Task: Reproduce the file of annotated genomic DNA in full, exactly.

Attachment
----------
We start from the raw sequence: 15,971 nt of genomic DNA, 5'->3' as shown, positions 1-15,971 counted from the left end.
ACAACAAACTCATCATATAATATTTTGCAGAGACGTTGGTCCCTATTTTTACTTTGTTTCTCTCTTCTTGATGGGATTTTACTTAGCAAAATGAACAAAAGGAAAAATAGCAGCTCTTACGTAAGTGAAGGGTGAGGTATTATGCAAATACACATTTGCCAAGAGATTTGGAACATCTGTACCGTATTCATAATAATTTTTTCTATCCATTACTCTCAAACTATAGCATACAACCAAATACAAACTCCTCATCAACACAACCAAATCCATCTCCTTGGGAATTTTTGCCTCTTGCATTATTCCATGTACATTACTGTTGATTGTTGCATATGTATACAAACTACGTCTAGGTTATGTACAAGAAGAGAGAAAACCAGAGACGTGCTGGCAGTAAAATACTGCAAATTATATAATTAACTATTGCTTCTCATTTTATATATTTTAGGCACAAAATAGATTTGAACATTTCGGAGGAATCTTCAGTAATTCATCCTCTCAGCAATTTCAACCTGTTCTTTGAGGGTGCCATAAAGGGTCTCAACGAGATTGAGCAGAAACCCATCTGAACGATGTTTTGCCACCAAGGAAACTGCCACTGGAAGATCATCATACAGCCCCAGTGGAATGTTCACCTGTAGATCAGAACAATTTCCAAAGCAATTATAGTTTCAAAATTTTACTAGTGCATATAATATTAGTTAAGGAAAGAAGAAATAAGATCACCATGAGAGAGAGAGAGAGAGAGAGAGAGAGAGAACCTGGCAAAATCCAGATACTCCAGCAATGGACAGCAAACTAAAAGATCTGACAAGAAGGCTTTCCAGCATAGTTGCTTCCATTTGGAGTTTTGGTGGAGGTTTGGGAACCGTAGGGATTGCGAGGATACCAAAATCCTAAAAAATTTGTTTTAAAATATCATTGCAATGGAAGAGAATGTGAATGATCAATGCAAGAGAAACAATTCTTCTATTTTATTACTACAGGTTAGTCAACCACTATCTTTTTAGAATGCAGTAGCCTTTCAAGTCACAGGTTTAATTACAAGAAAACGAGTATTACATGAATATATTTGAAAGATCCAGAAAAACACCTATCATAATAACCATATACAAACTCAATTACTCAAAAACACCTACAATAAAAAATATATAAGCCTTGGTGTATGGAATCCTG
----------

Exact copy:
We start from the raw sequence: 15,971 nt of genomic DNA, 5'->3' as shown, positions 1-15,971 counted from the left end.
ACAACAAACTCATCATATAATATTTTGCAGAGACGTTGGTCCCTATTTTTACTTTGTTTCTCTCTTCTTGATGGGATTTTACTTAGCAAAATGAACAAAAGGAAAAATAGCAGCTCTTACGTAAGTGAAGGGTGAGGTATTATGCAAATACACATTTGCCAAGAGATTTGGAACATCTGTACCGTATTCATAATAATTTTTTCTATCCATTACTCTCAAACTATAGCATACAACCAAATACAAACTCCTCATCAACACAACCAAATCCATCTCCTTGGGAATTTTTGCCTCTTGCATTATTCCATGTACATTACTGTTGATTGTTGCATATGTATACAAACTACGTCTAGGTTATGTACAAGAAGAGAGAAAACCAGAGACGTGCTGGCAGTAAAATACTGCAAATTATATAATTAACTATTGCTTCTCATTTTATATATTTTAGGCACAAAATAGATTTGAACATTTCGGAGGAATCTTCAGTAATTCATCCTCTCAGCAATTTCAACCTGTTCTTTGAGGGTGCCATAAAGGGTCTCAACGAGATTGAGCAGAAACCCATCTGAACGATGTTTTGCCACCAAGGAAACTGCCACTGGAAGATCATCATACAGCCCCAGTGGAATGTTCACCTGTAGATCAGAACAATTTCCAAAGCAATTATAGTTTCAAAATTTTACTAGTGCATATAATATTAGTTAAGGAAAGAAGAAATAAGATCACCATGAGAGAGAGAGAGAGAGAGAGAGAGAGAGAACCTGGCAAAATCCAGATACTCCAGCAATGGACAGCAAACTAAAAGATCTGACAAGAAGGCTTTCCAGCATAGTTGCTTCCATTTGGAGTTTTGGTGGAGGTTTGGGAACCGTAGGGATTGCGAGGATACCAAAATCCTAAAAAATTTGTTTTAAAATATCATTGCAATGGAAGAGAATGTGAATGATCAATGCAAGAGAAACAATTCTTCTATTTTATTACTACAGGTTAGTCAACCACTATCTTTTTAGAATGCAGTAGCCTTTCAAGTCACAGGTTTAATTACAAGAAAACGAGTATTACATGAATATATTTGAAAGATCCAGAAAAACACCTATCATAATAACCATATACAAACTCAATTACTCAAAAACACCTACAATAAAAAATATATAAGCCTTGGTGTATGGAATCCTG